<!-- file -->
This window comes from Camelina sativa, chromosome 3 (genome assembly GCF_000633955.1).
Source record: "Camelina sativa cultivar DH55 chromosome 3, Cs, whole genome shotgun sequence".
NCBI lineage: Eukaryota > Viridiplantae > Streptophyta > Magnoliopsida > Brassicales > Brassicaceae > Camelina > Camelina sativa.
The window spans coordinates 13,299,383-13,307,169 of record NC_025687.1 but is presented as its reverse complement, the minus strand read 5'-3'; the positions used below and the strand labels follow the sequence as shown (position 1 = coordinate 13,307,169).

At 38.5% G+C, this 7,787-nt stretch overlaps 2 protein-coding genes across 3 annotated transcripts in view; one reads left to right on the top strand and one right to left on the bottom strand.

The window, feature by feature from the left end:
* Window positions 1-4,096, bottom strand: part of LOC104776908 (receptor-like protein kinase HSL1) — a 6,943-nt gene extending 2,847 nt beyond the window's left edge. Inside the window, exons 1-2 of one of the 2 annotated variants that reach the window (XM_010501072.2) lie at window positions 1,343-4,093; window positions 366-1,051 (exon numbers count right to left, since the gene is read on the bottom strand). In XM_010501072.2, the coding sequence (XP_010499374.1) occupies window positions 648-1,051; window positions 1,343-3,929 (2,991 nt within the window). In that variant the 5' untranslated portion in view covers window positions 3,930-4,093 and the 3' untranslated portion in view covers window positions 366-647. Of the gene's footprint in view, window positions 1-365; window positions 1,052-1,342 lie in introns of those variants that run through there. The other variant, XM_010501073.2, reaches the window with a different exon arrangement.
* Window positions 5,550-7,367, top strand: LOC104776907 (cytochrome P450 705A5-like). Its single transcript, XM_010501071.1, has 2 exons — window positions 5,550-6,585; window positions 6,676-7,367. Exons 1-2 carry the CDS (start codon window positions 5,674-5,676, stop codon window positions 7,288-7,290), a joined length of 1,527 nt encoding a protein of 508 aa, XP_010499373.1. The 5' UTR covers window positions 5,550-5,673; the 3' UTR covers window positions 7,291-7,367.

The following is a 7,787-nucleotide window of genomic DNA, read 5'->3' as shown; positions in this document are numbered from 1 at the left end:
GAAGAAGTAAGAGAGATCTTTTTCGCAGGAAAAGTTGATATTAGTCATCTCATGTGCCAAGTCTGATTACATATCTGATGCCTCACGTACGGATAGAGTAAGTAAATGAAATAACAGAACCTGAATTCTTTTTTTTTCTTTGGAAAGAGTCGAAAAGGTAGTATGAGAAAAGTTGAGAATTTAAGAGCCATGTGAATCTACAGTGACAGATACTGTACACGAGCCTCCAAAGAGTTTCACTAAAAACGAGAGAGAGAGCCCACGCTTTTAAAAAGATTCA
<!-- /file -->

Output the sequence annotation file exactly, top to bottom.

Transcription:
This window comes from Camelina sativa, chromosome 3 (genome assembly GCF_000633955.1).
Source record: "Camelina sativa cultivar DH55 chromosome 3, Cs, whole genome shotgun sequence".
NCBI lineage: Eukaryota > Viridiplantae > Streptophyta > Magnoliopsida > Brassicales > Brassicaceae > Camelina > Camelina sativa.
The window spans coordinates 13,299,383-13,307,169 of record NC_025687.1 but is presented as its reverse complement, the minus strand read 5'-3'; the positions used below and the strand labels follow the sequence as shown (position 1 = coordinate 13,307,169).

At 38.5% G+C, this 7,787-nt stretch overlaps 2 protein-coding genes across 3 annotated transcripts in view; one reads left to right on the top strand and one right to left on the bottom strand.

The window, feature by feature from the left end:
* Window positions 1-4,096, bottom strand: part of LOC104776908 (receptor-like protein kinase HSL1) — a 6,943-nt gene extending 2,847 nt beyond the window's left edge. Inside the window, exons 1-2 of one of the 2 annotated variants that reach the window (XM_010501072.2) lie at window positions 1,343-4,093; window positions 366-1,051 (exon numbers count right to left, since the gene is read on the bottom strand). In XM_010501072.2, the coding sequence (XP_010499374.1) occupies window positions 648-1,051; window positions 1,343-3,929 (2,991 nt within the window). In that variant the 5' untranslated portion in view covers window positions 3,930-4,093 and the 3' untranslated portion in view covers window positions 366-647. Of the gene's footprint in view, window positions 1-365; window positions 1,052-1,342 lie in introns of those variants that run through there. The other variant, XM_010501073.2, reaches the window with a different exon arrangement.
* Window positions 5,550-7,367, top strand: LOC104776907 (cytochrome P450 705A5-like). Its single transcript, XM_010501071.1, has 2 exons — window positions 5,550-6,585; window positions 6,676-7,367. Exons 1-2 carry the CDS (start codon window positions 5,674-5,676, stop codon window positions 7,288-7,290), a joined length of 1,527 nt encoding a protein of 508 aa, XP_010499373.1. The 5' UTR covers window positions 5,550-5,673; the 3' UTR covers window positions 7,291-7,367.

The following is a 7,787-nucleotide window of genomic DNA, read 5'->3' as shown; positions in this document are numbered from 1 at the left end:
GAAGAAGTAAGAGAGATCTTTTTCGCAGGAAAAGTTGATATTAGTCATCTCATGTGCCAAGTCTGATTACATATCTGATGCCTCACGTACGGATAGAGTAAGTAAATGAAATAACAGAACCTGAATTCTTTTTTTTTCTTTGGAAAGAGTCGAAAAGGTAGTATGAGAAAAGTTGAGAATTTAAGAGCCATGTGAATCTACAGTGACAGATACTGTACACGAGCCTCCAAAGAGTTTCACTAAAAACGAGAGAGAGAGCCCACGCTTTTAAAAAGATTCA